CSC 499 Project
Abram's Unix Sound System (AUSS) Program
API Document

Revision Table

1.0 Abram Hindle Started Wed Sep 18 19:44:24 EDT 2002


0. Preamble

1. AUSS Philosophy

2. AUSS Sound Format Explained

3. Connector


0. Preamble

Most items that are covered in an API Specification are already located in the SDD. For the sake of "Document Reuse" Information communicated in the SDD will not be repeated here.

1. AUSS Philosophy

AUSS is meant to be designed with the end developer in mind. The target market is people using opensource audio software who want to link various opensource components together. I am not restricted AUSS to only opensource but it is the "market" which is the most relevant.

1.1 Why is AUSS Easy to Develop For?

AUSS is easy to develop for because at the very least all one needs to do is using pipes to stream audio between applications, you don't even "need" a header. As long as the user is aware of the types of audio streams they are using the system will work easily. Potentially one could just print audio bytes to stdout which could be piped into a sound stream player. Your audio printing program would then be playing audio is realtime!

AUSS is multi-language. You can use any language which gives any of these features; writing to stdout; reading from stdin; pipes; sockets; tcp connections,... You can use languages which the library hasn't been ported to just because you can print!

Sockets are used in many cases instead of pipes because:

2. Sound Format Explained

Each Frame consists of 1 sample per channel of audio. 1 Sample is the size of the number representing the amplitude of the audio at one point in time. A frame of CD AUDIO quality sound consists of 2 16bit samples, for Left and Right channel. What AUSS enables users to do is to pass raw frames between processes easily, because you can do this your program doesn't need to interface.

Optionally headers can be included in front of an audio stream (or in the opposite direction of a stream accepting audio). These headers are in XML but MUST be padded to be a the size of a multiple of frames. This is so that systems which don't support AUSS headers can still play the sound stream, this means the headers will be played as if they were normal audio. At most this will be a little pop. By being the same size as a multiple it makes sure all frames are properly aligned and interleaved data does not lose sync. If the header wasn't a multiple potentially you could have even the samples not being aligned so would hear noise rather than the sample itself.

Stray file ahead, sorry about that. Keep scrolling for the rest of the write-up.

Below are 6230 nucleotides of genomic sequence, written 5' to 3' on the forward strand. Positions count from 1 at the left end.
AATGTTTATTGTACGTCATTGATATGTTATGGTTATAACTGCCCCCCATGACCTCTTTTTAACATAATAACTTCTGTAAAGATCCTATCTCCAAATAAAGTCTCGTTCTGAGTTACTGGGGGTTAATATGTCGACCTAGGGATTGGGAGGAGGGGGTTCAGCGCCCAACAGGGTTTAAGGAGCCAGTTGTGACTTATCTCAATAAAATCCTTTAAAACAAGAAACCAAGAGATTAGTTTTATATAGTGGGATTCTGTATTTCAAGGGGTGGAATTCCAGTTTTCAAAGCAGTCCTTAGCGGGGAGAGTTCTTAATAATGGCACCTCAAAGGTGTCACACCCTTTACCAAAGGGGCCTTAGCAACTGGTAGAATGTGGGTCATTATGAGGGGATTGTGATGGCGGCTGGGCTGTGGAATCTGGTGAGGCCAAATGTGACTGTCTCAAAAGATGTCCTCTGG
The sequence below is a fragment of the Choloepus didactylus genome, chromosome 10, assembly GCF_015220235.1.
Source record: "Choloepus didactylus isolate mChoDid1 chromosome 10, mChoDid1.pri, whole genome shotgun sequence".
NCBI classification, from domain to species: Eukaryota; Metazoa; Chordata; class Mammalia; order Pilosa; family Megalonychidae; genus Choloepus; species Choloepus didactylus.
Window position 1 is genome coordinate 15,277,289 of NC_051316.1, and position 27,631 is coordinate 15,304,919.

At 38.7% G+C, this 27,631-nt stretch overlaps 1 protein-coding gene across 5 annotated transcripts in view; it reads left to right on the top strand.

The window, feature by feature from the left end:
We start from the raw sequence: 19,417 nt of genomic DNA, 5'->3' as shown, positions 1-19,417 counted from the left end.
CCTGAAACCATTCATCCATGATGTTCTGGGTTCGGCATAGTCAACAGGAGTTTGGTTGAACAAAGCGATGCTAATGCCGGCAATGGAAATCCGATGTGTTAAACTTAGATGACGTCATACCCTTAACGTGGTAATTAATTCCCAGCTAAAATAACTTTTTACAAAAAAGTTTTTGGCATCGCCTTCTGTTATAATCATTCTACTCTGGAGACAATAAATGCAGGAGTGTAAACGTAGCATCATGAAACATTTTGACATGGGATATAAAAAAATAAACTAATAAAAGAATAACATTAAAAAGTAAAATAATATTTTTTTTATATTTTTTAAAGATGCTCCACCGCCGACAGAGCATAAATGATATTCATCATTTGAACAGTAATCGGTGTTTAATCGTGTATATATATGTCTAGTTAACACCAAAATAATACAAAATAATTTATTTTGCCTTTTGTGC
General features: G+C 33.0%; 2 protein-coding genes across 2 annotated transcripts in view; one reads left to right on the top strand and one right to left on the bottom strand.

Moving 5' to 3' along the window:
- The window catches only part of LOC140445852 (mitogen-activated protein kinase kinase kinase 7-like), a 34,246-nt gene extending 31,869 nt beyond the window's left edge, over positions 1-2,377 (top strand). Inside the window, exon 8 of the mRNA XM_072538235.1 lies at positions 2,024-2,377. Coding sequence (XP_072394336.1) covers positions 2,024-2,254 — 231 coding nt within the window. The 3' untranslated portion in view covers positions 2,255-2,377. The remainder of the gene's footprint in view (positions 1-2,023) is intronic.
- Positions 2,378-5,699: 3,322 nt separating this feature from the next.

Headers are useful for AUSS programs which would like named connections, programs like the Connector, otherwise most AUSS programs will just want anonymous connections.

Most of the header is optional. The main point of a header is pass an audio stream's name along.

A good explanation of the protocol used by AUSS is located in the SDD in Section 5.2.1 .

3. Connector

There are 3 ways to talk to the connector:

Each of these connection types connect to a specific port on the connector. This allows there to be no dependency on the header to determine what kind of connection there is.

In the case of the Output connection a header maybe provided if underlying link is by directional (a socket). The Connector will check for a header, once the header is read in the connector will ignore any further bytes.

Once a program is connected to the Connector, a program can read and write audio depending on the connection type. If there are no bytes to read the program should block until there are bytes since the system maybe outputting to the soundcard and only so much data can be passed to the soundcard at once.

The connector configuration protocol is detailed in SDD Section 5.2.2 .


The interface for AUSS Lib is detailed in SDD Section 5.1.3 .

The interface for AUSS Lib Languages is detailed in AUSSLib Language Specification.

A program using AUSS Lib would generally either connect to another program or connector using the "connect" method. Headers are sent when requested or when necessary.

A program could then use "read" or "write" to read or write data to and from the connection. Read and write will be blocking calls. This is an attempt at taking advantage of blocking to provide flow control. Programs using AUSS can buffer and block all they want.

Once a connection is finished with you can disconnect it using "disconnect".

For demultiplexing a mixDown routine is provided to mix the connections into one audio stream.

You do not need to use AUSS Lib to use the AUSS system. AUSS Lib is useful for more complex applications.